Since all of the other pictures in this post are mostly brown, here’s a picture of the delicious mango (from the tree outside Ivan’s house) I had for breakfast:
I don’t want to interrupt the Madagascar posts too much, but we were just approved by Apple to join their developer program! As I mentioned earlier, our legal company name contains the word cocoa which Apple saw as a conflict with their API named Cocoa. Fortunately, after a few phone calls from Apple’s very nice and professional support team (and a few weeks waiting), they approved our application. It was a little more hassle than I was expecting, but it was nice to have a big company decide in favor of the little guy.
Now that we’d seen the capital, it was time to go to the farm and see the cacao. To get there, we flew from Tana to Nosy Be (nosy means island and be means big in Malagasy) and then took a cab from the airport to the port in Hell-ville. From there, we took a small boat to Ankify back on the mainland, where Ivan, the farm manager, picked us up in his truck.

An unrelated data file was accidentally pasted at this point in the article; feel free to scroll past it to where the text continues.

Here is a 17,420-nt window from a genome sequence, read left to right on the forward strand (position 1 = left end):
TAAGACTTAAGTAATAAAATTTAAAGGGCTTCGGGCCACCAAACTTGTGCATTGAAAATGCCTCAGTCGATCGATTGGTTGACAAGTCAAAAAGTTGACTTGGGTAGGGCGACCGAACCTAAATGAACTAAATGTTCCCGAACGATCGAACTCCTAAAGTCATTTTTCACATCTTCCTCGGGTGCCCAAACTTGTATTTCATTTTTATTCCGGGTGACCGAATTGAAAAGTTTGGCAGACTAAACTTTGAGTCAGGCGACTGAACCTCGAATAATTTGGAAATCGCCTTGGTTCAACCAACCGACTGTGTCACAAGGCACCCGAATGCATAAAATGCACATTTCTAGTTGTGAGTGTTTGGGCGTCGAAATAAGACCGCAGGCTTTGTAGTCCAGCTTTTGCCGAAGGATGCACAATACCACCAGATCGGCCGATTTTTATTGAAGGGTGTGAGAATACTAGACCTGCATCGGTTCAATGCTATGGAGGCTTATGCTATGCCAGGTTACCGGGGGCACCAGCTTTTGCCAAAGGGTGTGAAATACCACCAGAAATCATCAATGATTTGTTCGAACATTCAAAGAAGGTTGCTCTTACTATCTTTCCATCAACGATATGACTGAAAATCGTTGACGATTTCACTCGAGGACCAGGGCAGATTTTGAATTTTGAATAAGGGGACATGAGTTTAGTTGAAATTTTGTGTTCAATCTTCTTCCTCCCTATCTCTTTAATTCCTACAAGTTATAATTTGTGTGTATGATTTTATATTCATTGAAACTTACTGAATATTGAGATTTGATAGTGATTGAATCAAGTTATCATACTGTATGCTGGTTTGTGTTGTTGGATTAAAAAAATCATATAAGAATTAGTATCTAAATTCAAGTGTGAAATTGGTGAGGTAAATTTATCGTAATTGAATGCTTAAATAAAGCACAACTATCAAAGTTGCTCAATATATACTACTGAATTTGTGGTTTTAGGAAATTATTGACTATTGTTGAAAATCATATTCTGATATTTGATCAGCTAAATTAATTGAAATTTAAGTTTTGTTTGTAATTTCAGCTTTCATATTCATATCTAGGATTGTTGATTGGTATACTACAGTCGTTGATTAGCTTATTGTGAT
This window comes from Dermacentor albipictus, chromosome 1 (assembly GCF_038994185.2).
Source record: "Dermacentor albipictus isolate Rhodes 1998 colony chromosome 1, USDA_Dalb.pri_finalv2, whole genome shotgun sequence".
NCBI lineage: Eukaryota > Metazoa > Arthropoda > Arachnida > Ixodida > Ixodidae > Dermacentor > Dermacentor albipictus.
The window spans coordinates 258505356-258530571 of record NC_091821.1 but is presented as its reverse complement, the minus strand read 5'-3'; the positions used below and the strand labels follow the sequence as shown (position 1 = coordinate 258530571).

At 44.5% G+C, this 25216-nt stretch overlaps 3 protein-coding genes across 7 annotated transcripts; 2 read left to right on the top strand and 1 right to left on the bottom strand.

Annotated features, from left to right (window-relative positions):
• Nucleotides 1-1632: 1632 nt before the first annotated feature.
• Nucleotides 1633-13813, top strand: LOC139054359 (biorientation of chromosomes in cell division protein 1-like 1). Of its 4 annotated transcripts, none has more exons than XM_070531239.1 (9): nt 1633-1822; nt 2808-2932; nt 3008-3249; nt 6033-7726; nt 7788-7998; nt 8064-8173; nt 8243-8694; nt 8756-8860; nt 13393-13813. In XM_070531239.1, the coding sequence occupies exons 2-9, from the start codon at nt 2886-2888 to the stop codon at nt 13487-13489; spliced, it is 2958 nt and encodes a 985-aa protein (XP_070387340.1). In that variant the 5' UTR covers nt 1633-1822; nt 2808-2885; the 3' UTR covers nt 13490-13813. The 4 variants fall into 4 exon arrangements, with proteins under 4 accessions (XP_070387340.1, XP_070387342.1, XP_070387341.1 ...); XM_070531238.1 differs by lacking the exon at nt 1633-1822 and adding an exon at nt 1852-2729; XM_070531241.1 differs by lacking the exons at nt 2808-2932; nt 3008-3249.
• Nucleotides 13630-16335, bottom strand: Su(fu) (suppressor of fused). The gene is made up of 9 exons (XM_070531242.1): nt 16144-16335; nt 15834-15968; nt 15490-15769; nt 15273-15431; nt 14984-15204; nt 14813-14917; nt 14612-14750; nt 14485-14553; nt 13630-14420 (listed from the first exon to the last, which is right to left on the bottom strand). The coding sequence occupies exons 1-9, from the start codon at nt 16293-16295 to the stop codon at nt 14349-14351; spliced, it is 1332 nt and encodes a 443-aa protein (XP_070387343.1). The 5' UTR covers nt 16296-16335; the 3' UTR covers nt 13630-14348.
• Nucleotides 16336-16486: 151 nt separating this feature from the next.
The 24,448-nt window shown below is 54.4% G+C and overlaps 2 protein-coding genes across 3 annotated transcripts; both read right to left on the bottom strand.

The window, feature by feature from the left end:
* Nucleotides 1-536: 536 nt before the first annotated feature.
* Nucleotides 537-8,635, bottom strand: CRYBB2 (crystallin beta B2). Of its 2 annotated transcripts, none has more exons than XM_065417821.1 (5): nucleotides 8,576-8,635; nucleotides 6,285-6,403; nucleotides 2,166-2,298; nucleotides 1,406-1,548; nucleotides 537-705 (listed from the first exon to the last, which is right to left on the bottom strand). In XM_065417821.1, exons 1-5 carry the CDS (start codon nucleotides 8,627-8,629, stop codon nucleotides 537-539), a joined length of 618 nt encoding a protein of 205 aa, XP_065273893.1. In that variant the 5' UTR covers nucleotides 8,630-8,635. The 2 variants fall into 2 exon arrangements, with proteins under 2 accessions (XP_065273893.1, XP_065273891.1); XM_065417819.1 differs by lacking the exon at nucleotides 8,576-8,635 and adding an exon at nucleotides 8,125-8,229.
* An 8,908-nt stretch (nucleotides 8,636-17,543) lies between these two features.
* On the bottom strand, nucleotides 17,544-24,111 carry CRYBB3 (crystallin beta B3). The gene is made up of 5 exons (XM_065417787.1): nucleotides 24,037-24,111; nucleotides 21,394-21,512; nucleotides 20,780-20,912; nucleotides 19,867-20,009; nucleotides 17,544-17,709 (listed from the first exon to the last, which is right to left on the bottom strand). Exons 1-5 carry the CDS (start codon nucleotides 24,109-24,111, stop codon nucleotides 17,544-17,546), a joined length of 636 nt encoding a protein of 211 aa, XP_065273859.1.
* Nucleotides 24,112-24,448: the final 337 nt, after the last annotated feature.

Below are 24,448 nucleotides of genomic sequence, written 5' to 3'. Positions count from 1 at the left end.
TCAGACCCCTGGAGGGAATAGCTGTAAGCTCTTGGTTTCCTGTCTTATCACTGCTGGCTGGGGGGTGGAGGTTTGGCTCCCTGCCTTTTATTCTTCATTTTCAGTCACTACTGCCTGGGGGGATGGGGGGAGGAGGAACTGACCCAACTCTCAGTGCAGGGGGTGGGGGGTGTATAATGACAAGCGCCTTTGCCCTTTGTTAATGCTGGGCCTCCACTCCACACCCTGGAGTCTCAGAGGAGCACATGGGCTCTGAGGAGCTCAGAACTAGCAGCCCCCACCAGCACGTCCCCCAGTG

During the cab ride from airport (and after the driver fixed a flat tire), we saw the guy below crossing the road. He was nice enough to hold this pose while we gave him the full paparazzi treatment.
As cool as chameleons are, it was the cacao that had started the whole trip:
As we were looking at all the pods, Bertil pulled out two that made it really easy to distinguish between unripe beans and ripe ones:
The top beans are firm and tightly packed, indicating they’re not ripe yet. The bottom ones, in contrast, are softer and looser so you know they’re ripe. We spent more than half the day traveling all over the farm and looking at different parts of the cacao growing and harvesting process. We spent the other part of the day looking at what happens after the fresh beans are collected, but I’ll leave that for another post.